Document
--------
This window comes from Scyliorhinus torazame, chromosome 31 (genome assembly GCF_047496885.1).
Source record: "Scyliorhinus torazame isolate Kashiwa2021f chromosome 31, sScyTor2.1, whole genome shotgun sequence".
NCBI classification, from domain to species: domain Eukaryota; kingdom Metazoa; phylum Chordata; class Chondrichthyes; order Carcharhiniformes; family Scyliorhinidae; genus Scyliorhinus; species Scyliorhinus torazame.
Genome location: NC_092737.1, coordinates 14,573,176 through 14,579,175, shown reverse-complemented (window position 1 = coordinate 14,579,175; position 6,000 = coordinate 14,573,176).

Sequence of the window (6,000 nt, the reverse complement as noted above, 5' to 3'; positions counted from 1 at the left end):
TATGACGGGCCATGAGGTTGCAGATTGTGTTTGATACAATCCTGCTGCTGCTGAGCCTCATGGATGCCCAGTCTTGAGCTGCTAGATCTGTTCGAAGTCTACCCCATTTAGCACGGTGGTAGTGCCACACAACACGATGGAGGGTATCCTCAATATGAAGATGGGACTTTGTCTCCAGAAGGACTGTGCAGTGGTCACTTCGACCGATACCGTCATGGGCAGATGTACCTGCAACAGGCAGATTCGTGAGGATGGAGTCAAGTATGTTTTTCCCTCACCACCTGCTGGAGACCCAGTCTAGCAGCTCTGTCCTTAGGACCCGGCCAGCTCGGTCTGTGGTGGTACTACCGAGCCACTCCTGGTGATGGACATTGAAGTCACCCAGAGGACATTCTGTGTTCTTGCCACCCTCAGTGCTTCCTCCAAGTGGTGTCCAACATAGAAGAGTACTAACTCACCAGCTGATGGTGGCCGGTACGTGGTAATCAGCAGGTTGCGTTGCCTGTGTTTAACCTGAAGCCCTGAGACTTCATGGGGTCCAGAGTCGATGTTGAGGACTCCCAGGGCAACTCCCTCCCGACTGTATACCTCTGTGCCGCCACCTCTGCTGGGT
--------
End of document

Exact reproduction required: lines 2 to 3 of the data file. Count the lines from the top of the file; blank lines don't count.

Source record: "Scyliorhinus torazame isolate Kashiwa2021f chromosome 31, sScyTor2.1, whole genome shotgun sequence".
NCBI classification, from domain to species: domain Eukaryota; kingdom Metazoa; phylum Chordata; class Chondrichthyes; order Carcharhiniformes; family Scyliorhinidae; genus Scyliorhinus; species Scyliorhinus torazame.